In sixty years of collecting and dealing in antique coquille carvings, this is the most elaborate piece I have seen, a whistle in celebration of the newly established liberal laws of King Louis-Philippe, who described himself as “King of the French,” rather than “King of France.” A plaque inscribed “Loi de 1831” is guarded over by a seated lion, symbolizing royal authority. (At first I thought it was a poodle, which perhaps would also be appropriate.) He is flanked by two couples in exceptionally high relief: the king accepting the scroll of laws from a woman (Liberty?) and another man (the king again?) in knee britches dancing with a woman.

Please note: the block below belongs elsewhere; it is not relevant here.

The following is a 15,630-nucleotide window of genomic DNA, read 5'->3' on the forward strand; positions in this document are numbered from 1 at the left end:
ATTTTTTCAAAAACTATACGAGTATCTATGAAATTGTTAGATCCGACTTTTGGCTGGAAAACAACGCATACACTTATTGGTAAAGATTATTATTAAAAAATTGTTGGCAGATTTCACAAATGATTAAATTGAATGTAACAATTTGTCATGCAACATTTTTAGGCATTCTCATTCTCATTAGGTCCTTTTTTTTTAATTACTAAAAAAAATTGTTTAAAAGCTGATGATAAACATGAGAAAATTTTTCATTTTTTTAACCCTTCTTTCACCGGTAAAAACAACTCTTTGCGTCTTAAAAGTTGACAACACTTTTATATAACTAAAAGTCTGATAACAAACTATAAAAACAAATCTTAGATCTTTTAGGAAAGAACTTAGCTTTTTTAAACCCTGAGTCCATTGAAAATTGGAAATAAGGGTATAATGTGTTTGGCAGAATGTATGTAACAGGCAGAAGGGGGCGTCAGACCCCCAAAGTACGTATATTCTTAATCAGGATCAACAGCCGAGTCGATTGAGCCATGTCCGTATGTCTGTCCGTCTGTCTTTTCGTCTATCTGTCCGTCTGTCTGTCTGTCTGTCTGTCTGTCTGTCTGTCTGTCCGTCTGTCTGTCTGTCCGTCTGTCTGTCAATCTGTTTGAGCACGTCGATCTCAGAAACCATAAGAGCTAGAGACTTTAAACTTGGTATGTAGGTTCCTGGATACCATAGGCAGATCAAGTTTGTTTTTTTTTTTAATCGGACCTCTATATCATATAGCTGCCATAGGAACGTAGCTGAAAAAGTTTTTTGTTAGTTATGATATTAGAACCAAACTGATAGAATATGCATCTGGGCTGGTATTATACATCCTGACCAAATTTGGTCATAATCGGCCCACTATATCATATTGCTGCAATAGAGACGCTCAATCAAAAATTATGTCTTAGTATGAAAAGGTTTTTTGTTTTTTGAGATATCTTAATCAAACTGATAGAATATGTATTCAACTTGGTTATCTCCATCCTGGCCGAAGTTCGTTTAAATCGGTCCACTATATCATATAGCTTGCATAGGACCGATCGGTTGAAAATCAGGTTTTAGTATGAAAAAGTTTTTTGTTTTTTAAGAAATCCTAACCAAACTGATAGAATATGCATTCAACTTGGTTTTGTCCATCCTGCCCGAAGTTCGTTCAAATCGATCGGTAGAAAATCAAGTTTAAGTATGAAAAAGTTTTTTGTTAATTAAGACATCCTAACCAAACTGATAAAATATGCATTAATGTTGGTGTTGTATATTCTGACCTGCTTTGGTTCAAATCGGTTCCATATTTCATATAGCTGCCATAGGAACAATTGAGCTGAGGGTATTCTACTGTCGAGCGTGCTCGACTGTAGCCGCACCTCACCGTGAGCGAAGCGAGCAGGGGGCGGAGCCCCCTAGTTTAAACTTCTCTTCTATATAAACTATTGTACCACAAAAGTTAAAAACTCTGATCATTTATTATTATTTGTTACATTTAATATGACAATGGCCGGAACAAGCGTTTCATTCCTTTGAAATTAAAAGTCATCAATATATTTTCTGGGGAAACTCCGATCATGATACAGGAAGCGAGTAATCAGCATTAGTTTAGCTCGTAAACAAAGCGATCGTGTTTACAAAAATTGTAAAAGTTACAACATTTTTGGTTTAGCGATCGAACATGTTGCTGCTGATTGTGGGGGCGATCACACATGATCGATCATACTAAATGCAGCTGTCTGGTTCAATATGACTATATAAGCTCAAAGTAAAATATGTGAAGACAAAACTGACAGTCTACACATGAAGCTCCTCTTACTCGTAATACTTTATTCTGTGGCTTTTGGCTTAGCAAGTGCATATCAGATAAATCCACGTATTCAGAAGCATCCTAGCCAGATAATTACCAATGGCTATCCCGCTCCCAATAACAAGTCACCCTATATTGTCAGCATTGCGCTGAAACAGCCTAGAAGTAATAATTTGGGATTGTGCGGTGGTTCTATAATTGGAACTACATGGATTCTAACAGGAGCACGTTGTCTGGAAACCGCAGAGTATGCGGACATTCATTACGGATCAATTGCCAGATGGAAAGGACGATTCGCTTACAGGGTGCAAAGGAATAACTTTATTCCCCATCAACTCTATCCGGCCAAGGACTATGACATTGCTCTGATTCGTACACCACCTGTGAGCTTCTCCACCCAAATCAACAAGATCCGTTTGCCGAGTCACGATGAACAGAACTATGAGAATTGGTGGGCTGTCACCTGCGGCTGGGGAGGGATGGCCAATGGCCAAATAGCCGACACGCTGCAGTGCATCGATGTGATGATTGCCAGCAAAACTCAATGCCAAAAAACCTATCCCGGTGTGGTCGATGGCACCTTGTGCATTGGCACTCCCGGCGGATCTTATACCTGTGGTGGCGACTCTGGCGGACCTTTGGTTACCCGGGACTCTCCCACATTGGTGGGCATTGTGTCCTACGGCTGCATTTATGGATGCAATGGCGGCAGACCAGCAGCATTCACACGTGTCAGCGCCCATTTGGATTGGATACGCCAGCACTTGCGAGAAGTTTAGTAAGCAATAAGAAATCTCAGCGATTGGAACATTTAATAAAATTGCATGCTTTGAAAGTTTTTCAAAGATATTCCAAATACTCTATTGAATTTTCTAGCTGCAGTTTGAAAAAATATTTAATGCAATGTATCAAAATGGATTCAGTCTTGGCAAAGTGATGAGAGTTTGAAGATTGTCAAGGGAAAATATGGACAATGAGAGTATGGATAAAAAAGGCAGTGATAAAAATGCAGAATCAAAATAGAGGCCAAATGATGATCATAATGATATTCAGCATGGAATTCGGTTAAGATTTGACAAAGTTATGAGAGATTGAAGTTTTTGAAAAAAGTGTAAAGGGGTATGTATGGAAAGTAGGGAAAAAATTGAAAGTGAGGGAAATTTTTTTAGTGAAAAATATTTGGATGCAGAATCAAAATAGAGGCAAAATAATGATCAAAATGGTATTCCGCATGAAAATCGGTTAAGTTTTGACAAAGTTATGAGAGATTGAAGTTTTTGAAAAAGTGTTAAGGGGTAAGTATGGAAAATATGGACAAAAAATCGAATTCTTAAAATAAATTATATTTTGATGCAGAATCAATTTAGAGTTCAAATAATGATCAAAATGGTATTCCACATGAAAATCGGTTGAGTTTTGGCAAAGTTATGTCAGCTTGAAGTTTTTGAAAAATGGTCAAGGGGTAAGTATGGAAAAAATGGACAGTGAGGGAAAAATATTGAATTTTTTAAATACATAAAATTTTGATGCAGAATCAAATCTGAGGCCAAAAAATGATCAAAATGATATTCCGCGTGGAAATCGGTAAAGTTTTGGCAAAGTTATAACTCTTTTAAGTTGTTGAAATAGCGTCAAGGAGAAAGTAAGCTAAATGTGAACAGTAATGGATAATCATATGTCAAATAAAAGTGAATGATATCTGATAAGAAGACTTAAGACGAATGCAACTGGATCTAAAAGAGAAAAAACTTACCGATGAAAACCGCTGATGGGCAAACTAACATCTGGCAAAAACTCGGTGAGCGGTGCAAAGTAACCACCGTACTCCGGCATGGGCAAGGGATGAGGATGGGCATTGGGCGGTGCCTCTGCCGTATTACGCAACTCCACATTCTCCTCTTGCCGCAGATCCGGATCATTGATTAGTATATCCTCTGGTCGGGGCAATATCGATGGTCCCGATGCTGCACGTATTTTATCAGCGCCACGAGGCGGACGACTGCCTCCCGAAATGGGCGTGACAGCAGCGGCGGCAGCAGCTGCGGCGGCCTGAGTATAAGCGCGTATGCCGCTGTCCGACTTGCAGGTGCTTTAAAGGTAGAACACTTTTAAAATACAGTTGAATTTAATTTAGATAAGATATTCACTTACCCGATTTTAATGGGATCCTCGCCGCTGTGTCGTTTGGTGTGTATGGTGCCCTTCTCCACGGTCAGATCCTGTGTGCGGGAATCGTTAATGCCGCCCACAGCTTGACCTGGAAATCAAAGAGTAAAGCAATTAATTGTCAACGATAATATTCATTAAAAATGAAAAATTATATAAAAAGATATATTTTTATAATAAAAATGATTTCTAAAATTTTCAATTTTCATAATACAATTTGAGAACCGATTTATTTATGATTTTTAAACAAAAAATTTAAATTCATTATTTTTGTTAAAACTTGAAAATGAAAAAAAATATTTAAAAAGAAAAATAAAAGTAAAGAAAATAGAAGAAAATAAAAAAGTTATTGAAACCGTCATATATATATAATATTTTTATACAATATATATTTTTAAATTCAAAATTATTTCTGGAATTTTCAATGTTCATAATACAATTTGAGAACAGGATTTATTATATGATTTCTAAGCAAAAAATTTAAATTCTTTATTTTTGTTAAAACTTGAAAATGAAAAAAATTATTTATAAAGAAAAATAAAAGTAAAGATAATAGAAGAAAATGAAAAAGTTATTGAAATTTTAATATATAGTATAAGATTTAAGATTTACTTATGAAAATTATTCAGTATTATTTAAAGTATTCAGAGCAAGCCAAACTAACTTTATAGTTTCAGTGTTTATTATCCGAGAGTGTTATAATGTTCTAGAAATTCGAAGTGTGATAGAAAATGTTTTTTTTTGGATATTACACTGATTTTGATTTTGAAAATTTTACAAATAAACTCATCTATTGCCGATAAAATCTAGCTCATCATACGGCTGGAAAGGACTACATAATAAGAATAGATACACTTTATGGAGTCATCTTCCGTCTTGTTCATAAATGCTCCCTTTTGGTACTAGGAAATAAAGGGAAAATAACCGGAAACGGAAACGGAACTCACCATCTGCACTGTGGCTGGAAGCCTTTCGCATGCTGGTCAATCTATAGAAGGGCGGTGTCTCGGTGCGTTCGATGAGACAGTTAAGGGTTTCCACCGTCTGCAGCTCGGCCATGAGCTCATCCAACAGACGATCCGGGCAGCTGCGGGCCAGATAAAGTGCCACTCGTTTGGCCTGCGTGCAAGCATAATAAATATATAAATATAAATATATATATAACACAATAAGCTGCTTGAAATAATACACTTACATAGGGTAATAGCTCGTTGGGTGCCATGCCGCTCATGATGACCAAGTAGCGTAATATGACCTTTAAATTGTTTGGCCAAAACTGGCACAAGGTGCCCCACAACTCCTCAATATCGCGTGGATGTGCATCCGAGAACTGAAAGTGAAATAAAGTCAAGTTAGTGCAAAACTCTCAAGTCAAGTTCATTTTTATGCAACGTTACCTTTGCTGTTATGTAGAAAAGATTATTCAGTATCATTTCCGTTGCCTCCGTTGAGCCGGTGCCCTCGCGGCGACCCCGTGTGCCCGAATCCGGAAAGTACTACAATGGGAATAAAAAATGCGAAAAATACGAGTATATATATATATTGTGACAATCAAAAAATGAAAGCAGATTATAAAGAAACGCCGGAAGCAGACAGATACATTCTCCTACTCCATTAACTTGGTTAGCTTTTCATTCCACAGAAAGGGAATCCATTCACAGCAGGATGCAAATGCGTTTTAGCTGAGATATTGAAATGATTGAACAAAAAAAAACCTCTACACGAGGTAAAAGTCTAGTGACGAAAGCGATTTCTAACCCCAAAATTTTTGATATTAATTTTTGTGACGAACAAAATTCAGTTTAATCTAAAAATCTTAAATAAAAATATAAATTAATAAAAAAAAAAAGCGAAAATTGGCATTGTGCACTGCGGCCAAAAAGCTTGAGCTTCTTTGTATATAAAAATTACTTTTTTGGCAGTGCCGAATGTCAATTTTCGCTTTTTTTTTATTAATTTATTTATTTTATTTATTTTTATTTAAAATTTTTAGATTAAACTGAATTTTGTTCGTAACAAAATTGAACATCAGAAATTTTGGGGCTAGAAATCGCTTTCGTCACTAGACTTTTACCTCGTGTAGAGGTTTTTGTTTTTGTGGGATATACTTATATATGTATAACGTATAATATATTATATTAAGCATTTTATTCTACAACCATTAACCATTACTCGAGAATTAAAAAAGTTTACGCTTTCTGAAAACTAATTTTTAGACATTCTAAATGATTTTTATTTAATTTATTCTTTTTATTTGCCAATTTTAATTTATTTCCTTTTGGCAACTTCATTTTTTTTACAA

On one end, a ferocious wart hog bursts through a finely carved hoop; on the other, a large-nosed creature has the mouthpiece of the metal whistle in his mouth. All this in a single piece only about 3-1/4 inches long and 1-1/4 inches in diameter!